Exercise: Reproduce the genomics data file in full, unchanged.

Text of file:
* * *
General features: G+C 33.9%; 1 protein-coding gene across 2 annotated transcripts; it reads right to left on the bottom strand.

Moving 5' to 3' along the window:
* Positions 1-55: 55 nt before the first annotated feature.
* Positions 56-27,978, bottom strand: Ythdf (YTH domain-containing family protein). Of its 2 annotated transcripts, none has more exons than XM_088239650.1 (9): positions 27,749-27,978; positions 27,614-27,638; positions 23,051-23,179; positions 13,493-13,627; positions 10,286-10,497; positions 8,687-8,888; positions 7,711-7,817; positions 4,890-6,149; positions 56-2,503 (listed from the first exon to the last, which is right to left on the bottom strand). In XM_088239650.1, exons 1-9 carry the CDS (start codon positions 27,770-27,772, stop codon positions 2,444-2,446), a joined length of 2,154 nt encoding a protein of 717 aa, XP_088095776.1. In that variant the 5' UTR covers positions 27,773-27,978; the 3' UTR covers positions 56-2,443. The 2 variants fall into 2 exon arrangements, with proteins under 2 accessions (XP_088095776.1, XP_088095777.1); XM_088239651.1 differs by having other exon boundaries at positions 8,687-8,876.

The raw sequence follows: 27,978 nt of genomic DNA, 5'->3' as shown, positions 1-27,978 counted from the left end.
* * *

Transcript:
General features: G+C 33.9%; 1 protein-coding gene across 2 annotated transcripts; it reads right to left on the bottom strand.

Moving 5' to 3' along the window:
* Positions 1-55: 55 nt before the first annotated feature.
* Positions 56-27,978, bottom strand: Ythdf (YTH domain-containing family protein). Of its 2 annotated transcripts, none has more exons than XM_088239650.1 (9): positions 27,749-27,978; positions 27,614-27,638; positions 23,051-23,179; positions 13,493-13,627; positions 10,286-10,497; positions 8,687-8,888; positions 7,711-7,817; positions 4,890-6,149; positions 56-2,503 (listed from the first exon to the last, which is right to left on the bottom strand). In XM_088239650.1, exons 1-9 carry the CDS (start codon positions 27,770-27,772, stop codon positions 2,444-2,446), a joined length of 2,154 nt encoding a protein of 717 aa, XP_088095776.1. In that variant the 5' UTR covers positions 27,773-27,978; the 3' UTR covers positions 56-2,443. The 2 variants fall into 2 exon arrangements, with proteins under 2 accessions (XP_088095776.1, XP_088095777.1); XM_088239651.1 differs by having other exon boundaries at positions 8,687-8,876.

The raw sequence follows: 27,978 nt of genomic DNA, 5'->3' as shown, positions 1-27,978 counted from the left end.